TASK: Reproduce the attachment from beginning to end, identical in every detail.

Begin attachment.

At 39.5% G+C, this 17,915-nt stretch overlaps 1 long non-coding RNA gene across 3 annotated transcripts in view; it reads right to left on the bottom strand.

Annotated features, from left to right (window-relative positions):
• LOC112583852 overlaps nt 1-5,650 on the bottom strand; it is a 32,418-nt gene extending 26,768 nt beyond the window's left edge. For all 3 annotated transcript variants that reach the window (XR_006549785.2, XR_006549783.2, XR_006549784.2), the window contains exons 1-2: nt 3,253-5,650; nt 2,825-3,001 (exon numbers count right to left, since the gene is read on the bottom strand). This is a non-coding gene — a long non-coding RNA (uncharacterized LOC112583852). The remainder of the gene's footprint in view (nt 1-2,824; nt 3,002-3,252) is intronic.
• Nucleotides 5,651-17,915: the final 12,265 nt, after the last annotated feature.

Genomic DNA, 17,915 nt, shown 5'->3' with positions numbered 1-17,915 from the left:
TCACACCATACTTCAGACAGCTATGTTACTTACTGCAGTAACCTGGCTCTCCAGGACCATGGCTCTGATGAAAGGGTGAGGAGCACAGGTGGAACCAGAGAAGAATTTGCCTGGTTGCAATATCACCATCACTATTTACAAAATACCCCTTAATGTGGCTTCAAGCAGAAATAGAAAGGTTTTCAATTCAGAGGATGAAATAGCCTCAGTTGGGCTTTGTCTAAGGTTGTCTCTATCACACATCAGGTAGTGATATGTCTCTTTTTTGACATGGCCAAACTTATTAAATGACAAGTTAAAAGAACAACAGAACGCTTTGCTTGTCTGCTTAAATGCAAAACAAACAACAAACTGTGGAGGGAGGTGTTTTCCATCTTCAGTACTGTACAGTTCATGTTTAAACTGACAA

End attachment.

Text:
At 39.5% G+C, this 17,915-nt stretch overlaps 1 long non-coding RNA gene across 3 annotated transcripts in view; it reads right to left on the bottom strand.

Annotated features, from left to right (window-relative positions):
• LOC112583852 overlaps nt 1-5,650 on the bottom strand; it is a 32,418-nt gene extending 26,768 nt beyond the window's left edge. For all 3 annotated transcript variants that reach the window (XR_006549785.2, XR_006549783.2, XR_006549784.2), the window contains exons 1-2: nt 3,253-5,650; nt 2,825-3,001 (exon numbers count right to left, since the gene is read on the bottom strand). This is a non-coding gene — a long non-coding RNA (uncharacterized LOC112583852). The remainder of the gene's footprint in view (nt 1-2,824; nt 3,002-3,252) is intronic.
• Nucleotides 5,651-17,915: the final 12,265 nt, after the last annotated feature.

Genomic DNA, 17,915 nt, shown 5'->3' with positions numbered 1-17,915 from the left:
TCACACCATACTTCAGACAGCTATGTTACTTACTGCAGTAACCTGGCTCTCCAGGACCATGGCTCTGATGAAAGGGTGAGGAGCACAGGTGGAACCAGAGAAGAATTTGCCTGGTTGCAATATCACCATCACTATTTACAAAATACCCCTTAATGTGGCTTCAAGCAGAAATAGAAAGGTTTTCAATTCAGAGGATGAAATAGCCTCAGTTGGGCTTTGTCTAAGGTTGTCTCTATCACACATCAGGTAGTGATATGTCTCTTTTTTGACATGGCCAAACTTATTAAATGACAAGTTAAAAGAACAACAGAACGCTTTGCTTGTCTGCTTAAATGCAAAACAAACAACAAACTGTGGAGGGAGGTGTTTTCCATCTTCAGTACTGTACAGTTCATGTTTAAACTGACAA